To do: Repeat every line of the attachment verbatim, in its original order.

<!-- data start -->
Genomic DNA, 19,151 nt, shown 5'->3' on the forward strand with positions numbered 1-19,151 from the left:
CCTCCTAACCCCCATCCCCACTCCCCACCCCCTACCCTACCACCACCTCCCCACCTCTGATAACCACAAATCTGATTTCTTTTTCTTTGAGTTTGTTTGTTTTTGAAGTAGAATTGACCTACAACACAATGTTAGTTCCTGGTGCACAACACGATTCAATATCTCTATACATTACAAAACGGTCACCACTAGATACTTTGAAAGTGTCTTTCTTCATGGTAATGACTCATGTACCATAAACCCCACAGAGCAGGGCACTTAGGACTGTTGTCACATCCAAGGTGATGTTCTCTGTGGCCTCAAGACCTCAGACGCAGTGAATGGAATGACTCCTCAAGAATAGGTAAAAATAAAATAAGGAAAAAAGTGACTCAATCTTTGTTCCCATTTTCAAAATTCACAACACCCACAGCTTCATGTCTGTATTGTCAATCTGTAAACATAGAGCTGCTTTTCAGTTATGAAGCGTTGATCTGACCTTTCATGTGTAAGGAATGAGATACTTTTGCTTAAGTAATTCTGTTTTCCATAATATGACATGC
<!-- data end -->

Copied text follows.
Genomic DNA, 19,151 nt, shown 5'->3' on the forward strand with positions numbered 1-19,151 from the left:
CCTCCTAACCCCCATCCCCACTCCCCACCCCCTACCCTACCACCACCTCCCCACCTCTGATAACCACAAATCTGATTTCTTTTTCTTTGAGTTTGTTTGTTTTTGAAGTAGAATTGACCTACAACACAATGTTAGTTCCTGGTGCACAACACGATTCAATATCTCTATACATTACAAAACGGTCACCACTAGATACTTTGAAAGTGTCTTTCTTCATGGTAATGACTCATGTACCATAAACCCCACAGAGCAGGGCACTTAGGACTGTTGTCACATCCAAGGTGATGTTCTCTGTGGCCTCAAGACCTCAGACGCAGTGAATGGAATGACTCCTCAAGAATAGGTAAAAATAAAATAAGGAAAAAAGTGACTCAATCTTTGTTCCCATTTTCAAAATTCACAACACCCACAGCTTCATGTCTGTATTGTCAATCTGTAAACATAGAGCTGCTTTTCAGTTATGAAGCGTTGATCTGACCTTTCATGTGTAAGGAATGAGATACTTTTGCTTAAGTAATTCTGTTTTCCATAATATGACATGC